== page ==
As the economy bounces back it keeps smacking Ed Miliband in the face. At PMQs today he tried to pose as the people’s champion fighting fat-cat capitalism. He started with Royal Mail, which is now worth a billion more than when it was floated.
In hindsight, any privatisation can look like a Westminster mega-blunder or a Square Mile stitch-up. Miliband took the latter view. Referring to the clique of 16 ‘golden ticket’ investors, he asked why these lucky speculators had been allowed to flip their shares for an instant profit while the hard-working posties had been ordered to retain theirs for three years.
Cameron spotted the trick. Posties got free shares. The City paid hard cash. The PM praised the flotation for turning a commercial dead-horse into a ripping triumph.
‘Only the prime minister would want congratulations for losing a billion pounds,’ sniffed Miliband. Cameron countered that Miliband was ‘reduced to complaining about a government success.’
It was decent territory for Miliband but he needed a damaging revelation to wrong-foot the PM. He had nothing but a trace of bad air. ‘Everything about this privatisation stinks.’
Cameron had arrived hoping to link the opposition leader to Old Labour. Royal Mail played straight into his hands. He said Miliband was deploying the same arguments used by Mssrs Kinnock, Straw and Prescott to oppose the privatisations of the 1980s.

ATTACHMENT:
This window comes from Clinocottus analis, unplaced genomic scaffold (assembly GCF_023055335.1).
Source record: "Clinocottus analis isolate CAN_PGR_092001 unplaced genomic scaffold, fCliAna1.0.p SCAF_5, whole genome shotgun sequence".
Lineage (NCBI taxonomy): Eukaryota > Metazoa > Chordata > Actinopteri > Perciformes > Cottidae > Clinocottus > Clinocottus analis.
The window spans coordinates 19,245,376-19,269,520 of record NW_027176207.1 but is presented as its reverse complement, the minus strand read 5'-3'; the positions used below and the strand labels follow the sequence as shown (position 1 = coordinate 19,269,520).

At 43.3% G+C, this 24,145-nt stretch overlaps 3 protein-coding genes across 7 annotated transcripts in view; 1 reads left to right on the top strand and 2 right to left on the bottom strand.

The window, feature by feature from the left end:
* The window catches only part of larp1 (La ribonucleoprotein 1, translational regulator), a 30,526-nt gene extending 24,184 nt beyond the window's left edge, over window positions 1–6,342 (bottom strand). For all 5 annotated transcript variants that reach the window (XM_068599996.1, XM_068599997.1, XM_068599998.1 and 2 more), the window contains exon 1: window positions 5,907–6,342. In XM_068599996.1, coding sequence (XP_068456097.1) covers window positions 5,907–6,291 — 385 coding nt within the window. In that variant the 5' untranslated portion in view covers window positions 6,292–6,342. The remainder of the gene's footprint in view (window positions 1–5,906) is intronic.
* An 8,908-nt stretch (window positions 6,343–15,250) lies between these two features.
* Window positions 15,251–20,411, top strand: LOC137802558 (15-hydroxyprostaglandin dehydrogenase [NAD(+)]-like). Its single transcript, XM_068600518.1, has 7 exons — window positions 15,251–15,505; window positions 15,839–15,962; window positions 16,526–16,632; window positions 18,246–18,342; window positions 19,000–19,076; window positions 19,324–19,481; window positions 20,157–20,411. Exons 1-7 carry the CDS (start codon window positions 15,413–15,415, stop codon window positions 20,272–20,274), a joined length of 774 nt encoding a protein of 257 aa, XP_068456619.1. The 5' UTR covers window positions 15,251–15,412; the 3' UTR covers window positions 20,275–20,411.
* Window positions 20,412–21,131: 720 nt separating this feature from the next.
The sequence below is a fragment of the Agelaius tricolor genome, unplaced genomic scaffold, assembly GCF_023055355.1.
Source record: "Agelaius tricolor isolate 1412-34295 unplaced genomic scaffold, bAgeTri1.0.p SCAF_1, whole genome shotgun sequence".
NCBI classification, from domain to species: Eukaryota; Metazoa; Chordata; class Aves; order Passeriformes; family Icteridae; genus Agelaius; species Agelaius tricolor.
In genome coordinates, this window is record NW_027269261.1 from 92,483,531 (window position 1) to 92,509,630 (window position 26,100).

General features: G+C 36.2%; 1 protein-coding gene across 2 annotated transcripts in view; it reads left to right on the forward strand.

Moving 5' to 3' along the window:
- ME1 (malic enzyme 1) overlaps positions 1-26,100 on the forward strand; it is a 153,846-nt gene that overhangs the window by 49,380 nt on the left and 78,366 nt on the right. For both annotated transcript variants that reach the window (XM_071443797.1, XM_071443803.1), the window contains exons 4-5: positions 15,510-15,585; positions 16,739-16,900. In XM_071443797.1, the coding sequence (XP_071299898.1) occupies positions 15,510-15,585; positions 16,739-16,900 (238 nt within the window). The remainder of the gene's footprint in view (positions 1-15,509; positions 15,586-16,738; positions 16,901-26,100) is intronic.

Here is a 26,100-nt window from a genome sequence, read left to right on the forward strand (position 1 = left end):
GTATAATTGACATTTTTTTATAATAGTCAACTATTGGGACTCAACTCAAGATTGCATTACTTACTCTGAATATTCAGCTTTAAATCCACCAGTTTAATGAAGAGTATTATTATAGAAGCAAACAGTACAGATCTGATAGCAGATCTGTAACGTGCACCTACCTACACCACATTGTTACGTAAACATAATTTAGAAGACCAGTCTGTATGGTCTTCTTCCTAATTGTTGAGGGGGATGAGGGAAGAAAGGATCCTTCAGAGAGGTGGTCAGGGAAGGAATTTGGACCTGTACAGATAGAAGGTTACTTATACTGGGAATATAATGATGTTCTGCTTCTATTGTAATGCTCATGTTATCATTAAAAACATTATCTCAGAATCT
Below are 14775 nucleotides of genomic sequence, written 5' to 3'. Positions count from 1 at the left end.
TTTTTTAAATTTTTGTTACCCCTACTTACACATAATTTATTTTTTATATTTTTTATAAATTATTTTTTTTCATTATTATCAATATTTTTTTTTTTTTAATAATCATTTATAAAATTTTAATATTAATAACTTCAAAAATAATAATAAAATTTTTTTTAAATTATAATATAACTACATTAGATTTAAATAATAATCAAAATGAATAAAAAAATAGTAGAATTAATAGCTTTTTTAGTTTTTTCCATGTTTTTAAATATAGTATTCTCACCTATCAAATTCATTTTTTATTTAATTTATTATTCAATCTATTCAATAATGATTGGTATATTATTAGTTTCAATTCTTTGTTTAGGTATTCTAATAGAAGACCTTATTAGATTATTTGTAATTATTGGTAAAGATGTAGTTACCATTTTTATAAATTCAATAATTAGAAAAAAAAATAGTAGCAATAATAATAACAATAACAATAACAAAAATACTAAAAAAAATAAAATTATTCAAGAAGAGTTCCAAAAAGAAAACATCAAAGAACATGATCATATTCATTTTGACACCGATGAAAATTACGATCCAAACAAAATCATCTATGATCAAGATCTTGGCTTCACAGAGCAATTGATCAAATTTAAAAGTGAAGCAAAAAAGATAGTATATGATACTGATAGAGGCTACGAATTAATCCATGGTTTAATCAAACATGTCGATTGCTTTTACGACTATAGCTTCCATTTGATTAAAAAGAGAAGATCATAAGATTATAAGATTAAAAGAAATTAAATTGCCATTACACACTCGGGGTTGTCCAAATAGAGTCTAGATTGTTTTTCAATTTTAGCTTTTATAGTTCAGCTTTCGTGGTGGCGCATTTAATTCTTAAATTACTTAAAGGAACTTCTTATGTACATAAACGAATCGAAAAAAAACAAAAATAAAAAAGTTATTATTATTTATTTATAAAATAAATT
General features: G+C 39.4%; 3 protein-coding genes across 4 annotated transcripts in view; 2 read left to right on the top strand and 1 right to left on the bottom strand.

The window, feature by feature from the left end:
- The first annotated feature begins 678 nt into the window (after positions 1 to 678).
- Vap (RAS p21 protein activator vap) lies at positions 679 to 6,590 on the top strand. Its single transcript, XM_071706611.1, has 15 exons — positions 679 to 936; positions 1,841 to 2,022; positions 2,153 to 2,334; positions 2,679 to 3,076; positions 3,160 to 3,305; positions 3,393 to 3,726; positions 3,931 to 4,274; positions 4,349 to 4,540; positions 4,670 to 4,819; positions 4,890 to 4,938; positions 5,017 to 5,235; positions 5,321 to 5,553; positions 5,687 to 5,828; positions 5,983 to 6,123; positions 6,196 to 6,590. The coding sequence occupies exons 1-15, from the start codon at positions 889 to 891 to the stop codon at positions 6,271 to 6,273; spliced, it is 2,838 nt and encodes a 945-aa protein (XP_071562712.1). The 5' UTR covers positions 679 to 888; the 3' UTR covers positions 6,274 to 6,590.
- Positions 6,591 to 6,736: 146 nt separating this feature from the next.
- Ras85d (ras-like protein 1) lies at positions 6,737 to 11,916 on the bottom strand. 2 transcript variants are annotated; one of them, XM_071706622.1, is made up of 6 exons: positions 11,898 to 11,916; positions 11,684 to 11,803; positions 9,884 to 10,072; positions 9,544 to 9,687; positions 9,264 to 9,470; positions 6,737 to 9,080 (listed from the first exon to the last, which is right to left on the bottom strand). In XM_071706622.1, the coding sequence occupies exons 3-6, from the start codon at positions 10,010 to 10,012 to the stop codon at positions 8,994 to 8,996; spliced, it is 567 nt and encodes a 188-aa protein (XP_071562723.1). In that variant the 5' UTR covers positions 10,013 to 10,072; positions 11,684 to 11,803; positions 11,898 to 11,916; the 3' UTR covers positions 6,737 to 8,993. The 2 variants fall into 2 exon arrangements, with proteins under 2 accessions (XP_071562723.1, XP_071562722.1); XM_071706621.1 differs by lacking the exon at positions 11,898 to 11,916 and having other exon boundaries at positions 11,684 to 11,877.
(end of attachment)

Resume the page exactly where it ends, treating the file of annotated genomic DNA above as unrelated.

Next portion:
Why those three? Because their sons are now scouting for safe Labour seats.
‘Literally, it’s the same old Labour,’ said Cameron.
Bold tactic. And it may backfire since Cameron is hardly exempt from being caricatured as a Hooray parasite. But you can see the attraction. Turn the enemy’s deadliest weapon on himself, and portray Labour’s high command as a cabal of corrupt dynasts passing rotten boroughs down through the generations like bewigged toffs bequeathing valleys full of rickety serfs to their soft-cheeked and silky-palmed progeny.
Cameron’s attack on Miliband ended in a weird, control-freak spat with the Speaker.
The PM had decided to pooh-pooh Labour’s new guru, David Alexrod. This involved quoting him out of context. Cameron produced a leaked memo which he read out, with amusing stresses.
‘There’s a better future ahead of us,’ he quoted. ‘But we mustn’t look backward to the policies that put us in this mess in the first place.’
Gales of sarcastic laughter greeted this and as Cameron paused for breath, Mr Bercow got to his feet and berated some heckling corner-boys at the end of the chamber. Cameron sat down, feeling miffed. Then he piped up, ‘I hadn’t finished!’ from a seated position, thus interrupting the Speaker. This is lèse-majesté. It may even be treason. Bercow was furious. A cold grin prised his mouth apart, revealing two glinting rows of ferociously scrubbed gnashers.
‘In response to that,’ he glared, ‘the prime minster HAS finished and he can take it from me that he HAS finished.’
That was that. From the back benches, Cameron got some help over Royal Mail from the longest-serving MP, Sir Peter Tapsell. Normally the soul of eloquence, Sir Peter was so ill-focused and prolix today that MPs were starting to hail him as ‘the Blather of the House’. He rambled on for absolutely yonks about his role in the privatisation of gas in the 1980s. Then he enlarged upon Ed Miliband’s failure to grasp the nature of capital markets. And as yard upon yard of shoddy flannel spooled out of his mouth, even the snippy Mr Berkow looked on sadly, unwilling to intervene.
What a tragedy.
Being pitied by Berkow, I mean. Sir Peter will be back.